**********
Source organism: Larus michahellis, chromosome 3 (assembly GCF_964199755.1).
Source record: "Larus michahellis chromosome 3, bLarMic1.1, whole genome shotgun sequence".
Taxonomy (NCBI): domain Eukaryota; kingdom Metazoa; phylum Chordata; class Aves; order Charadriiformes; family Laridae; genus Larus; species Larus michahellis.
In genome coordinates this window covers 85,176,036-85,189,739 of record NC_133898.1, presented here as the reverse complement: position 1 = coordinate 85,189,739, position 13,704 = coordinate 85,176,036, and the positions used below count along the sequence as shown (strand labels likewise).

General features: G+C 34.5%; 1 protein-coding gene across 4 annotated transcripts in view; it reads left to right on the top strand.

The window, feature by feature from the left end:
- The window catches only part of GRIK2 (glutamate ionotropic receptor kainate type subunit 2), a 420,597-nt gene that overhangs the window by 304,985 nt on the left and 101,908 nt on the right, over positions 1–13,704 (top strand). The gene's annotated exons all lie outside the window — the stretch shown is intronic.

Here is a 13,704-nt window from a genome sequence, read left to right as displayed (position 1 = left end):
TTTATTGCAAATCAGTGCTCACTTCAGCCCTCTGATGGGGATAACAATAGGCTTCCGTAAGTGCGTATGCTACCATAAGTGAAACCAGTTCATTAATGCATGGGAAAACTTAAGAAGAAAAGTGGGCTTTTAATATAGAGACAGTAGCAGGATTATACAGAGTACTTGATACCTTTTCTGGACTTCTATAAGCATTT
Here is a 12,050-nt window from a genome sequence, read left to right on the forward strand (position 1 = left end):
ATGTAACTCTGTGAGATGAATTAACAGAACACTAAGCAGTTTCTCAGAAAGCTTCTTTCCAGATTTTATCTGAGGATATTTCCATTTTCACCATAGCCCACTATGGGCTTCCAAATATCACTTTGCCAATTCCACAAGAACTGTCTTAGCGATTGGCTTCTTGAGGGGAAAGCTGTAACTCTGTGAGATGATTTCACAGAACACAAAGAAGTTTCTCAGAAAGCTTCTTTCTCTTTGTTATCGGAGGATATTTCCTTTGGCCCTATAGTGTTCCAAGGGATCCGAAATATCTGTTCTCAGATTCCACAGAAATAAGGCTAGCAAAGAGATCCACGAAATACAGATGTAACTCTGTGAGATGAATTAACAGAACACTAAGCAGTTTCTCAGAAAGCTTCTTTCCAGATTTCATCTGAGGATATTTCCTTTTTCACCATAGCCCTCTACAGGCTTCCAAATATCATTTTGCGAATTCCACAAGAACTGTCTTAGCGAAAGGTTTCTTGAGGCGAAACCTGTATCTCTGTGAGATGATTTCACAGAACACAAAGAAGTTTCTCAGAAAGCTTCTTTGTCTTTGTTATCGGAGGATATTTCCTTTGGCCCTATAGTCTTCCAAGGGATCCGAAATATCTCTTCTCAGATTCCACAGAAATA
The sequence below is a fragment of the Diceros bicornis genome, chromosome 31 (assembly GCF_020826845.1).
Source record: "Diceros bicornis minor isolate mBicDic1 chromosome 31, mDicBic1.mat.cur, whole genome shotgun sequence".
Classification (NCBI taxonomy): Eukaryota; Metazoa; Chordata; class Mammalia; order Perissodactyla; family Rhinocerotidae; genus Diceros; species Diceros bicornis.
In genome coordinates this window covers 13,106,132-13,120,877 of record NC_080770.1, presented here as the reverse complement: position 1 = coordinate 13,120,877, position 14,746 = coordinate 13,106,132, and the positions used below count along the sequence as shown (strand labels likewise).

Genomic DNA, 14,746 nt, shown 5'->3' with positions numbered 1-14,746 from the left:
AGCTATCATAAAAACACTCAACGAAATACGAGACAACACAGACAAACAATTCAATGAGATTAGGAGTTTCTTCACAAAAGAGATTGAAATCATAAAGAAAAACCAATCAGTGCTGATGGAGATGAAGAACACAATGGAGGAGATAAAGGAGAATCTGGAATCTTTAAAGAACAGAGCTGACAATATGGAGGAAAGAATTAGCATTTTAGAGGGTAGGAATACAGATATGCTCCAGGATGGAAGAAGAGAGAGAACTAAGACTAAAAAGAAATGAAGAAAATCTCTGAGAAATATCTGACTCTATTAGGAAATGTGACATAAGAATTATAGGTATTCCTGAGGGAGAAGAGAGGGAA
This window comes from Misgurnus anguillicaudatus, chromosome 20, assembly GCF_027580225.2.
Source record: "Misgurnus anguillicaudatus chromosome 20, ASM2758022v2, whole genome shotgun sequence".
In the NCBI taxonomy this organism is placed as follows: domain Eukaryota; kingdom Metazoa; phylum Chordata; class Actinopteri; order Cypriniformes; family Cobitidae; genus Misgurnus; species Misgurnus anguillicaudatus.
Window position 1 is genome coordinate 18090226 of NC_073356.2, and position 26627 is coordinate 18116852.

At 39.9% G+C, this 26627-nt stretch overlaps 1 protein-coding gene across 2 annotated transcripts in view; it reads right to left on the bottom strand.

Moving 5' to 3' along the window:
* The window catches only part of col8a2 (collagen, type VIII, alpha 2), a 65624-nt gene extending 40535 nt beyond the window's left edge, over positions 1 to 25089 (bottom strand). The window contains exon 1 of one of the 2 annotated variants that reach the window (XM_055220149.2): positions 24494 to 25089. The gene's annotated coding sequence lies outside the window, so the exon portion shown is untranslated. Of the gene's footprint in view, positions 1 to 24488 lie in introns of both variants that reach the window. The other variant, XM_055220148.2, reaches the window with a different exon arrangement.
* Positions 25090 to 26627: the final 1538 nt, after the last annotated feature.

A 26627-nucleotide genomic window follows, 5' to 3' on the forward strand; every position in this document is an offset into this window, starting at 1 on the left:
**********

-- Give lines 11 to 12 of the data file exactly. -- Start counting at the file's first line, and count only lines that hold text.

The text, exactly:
ATGTAACTCTGTGAGATGAATTAACAGAACACTAAGCAGTTTCTCAGAAAGCTTCTTTCCAGATTTTATCTGAGGATATTTCCATTTTCACCATAGCCCACTATGGGCTTCCAAATATCACTTTGCCAATTCCACAAGAACTGTCTTAGCGATTGGCTTCTTGAGGGGAAAGCTGTAACTCTGTGAGATGATTTCACAGAACACAAAGAAGTTTCTCAGAAAGCTTCTTTCTCTTTGTTATCGGAGGATATTTCCTTTGGCCCTATAGTGTTCCAAGGGATCCGAAATATCTGTTCTCAGATTCCACAGAAATAAGGCTAGCAAAGAGATCCACGAAATACAGATGTAACTCTGTGAGATGAATTAACAGAACACTAAGCAGTTTCTCAGAAAGCTTCTTTCCAGATTTCATCTGAGGATATTTCCTTTTTCACCATAGCCCTCTACAGGCTTCCAAATATCATTTTGCGAATTCCACAAGAACTGTCTTAGCGAAAGGTTTCTTGAGGCGAAACCTGTATCTCTGTGAGATGATTTCACAGAACACAAAGAAGTTTCTCAGAAAGCTTCTTTGTCTTTGTTATCGGAGGATATTTCCTTTGGCCCTATAGTCTTCCAAGGGATCCGAAATATCTCTTCTCAGATTCCACAGAAATA
The sequence below is a fragment of the Diceros bicornis genome, chromosome 31 (assembly GCF_020826845.1).